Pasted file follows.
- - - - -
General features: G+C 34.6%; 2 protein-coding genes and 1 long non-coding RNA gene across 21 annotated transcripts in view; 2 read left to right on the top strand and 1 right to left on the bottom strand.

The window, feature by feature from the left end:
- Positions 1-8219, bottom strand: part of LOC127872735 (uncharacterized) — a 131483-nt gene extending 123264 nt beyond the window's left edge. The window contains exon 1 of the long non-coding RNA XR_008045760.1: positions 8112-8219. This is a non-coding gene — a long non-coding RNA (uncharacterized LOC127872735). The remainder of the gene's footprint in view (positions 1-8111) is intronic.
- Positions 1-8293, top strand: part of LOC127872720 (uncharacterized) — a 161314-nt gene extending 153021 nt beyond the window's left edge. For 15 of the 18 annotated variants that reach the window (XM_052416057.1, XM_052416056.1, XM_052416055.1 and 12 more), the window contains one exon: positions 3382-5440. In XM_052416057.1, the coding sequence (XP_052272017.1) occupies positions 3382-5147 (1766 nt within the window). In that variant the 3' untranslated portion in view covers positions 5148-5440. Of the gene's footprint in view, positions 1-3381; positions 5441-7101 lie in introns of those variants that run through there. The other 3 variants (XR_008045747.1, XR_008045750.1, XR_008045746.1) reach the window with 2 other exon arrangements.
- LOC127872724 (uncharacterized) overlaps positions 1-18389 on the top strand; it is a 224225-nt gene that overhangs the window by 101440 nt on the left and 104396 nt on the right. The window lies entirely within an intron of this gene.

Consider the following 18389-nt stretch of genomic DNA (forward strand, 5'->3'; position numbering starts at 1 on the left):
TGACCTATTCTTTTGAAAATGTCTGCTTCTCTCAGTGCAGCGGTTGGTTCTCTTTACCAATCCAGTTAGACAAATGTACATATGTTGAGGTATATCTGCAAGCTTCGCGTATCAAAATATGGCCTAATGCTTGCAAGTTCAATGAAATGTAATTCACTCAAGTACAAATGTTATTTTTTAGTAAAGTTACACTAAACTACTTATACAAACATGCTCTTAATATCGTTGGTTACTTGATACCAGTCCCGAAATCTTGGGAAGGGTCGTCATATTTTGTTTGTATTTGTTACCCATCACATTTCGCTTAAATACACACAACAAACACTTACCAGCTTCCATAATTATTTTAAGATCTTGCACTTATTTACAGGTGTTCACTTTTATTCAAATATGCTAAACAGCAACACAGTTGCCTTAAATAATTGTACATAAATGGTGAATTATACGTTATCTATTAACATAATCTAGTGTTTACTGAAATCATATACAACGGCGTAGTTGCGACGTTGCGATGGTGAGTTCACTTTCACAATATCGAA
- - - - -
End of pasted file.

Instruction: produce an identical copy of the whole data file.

General features: G+C 34.6%; 2 protein-coding genes and 1 long non-coding RNA gene across 21 annotated transcripts in view; 2 read left to right on the top strand and 1 right to left on the bottom strand.

The window, feature by feature from the left end:
- Positions 1-8219, bottom strand: part of LOC127872735 (uncharacterized) — a 131483-nt gene extending 123264 nt beyond the window's left edge. The window contains exon 1 of the long non-coding RNA XR_008045760.1: positions 8112-8219. This is a non-coding gene — a long non-coding RNA (uncharacterized LOC127872735). The remainder of the gene's footprint in view (positions 1-8111) is intronic.
- Positions 1-8293, top strand: part of LOC127872720 (uncharacterized) — a 161314-nt gene extending 153021 nt beyond the window's left edge. For 15 of the 18 annotated variants that reach the window (XM_052416057.1, XM_052416056.1, XM_052416055.1 and 12 more), the window contains one exon: positions 3382-5440. In XM_052416057.1, the coding sequence (XP_052272017.1) occupies positions 3382-5147 (1766 nt within the window). In that variant the 3' untranslated portion in view covers positions 5148-5440. Of the gene's footprint in view, positions 1-3381; positions 5441-7101 lie in introns of those variants that run through there. The other 3 variants (XR_008045747.1, XR_008045750.1, XR_008045746.1) reach the window with 2 other exon arrangements.
- LOC127872724 (uncharacterized) overlaps positions 1-18389 on the top strand; it is a 224225-nt gene that overhangs the window by 101440 nt on the left and 104396 nt on the right. The window lies entirely within an intron of this gene.

Consider the following 18389-nt stretch of genomic DNA (forward strand, 5'->3'; position numbering starts at 1 on the left):
TGACCTATTCTTTTGAAAATGTCTGCTTCTCTCAGTGCAGCGGTTGGTTCTCTTTACCAATCCAGTTAGACAAATGTACATATGTTGAGGTATATCTGCAAGCTTCGCGTATCAAAATATGGCCTAATGCTTGCAAGTTCAATGAAATGTAATTCACTCAAGTACAAATGTTATTTTTTAGTAAAGTTACACTAAACTACTTATACAAACATGCTCTTAATATCGTTGGTTACTTGATACCAGTCCCGAAATCTTGGGAAGGGTCGTCATATTTTGTTTGTATTTGTTACCCATCACATTTCGCTTAAATACACACAACAAACACTTACCAGCTTCCATAATTATTTTAAGATCTTGCACTTATTTACAGGTGTTCACTTTTATTCAAATATGCTAAACAGCAACACAGTTGCCTTAAATAATTGTACATAAATGGTGAATTATACGTTATCTATTAACATAATCTAGTGTTTACTGAAATCATATACAACGGCGTAGTTGCGACGTTGCGATGGTGAGTTCACTTTCACAATATCGAA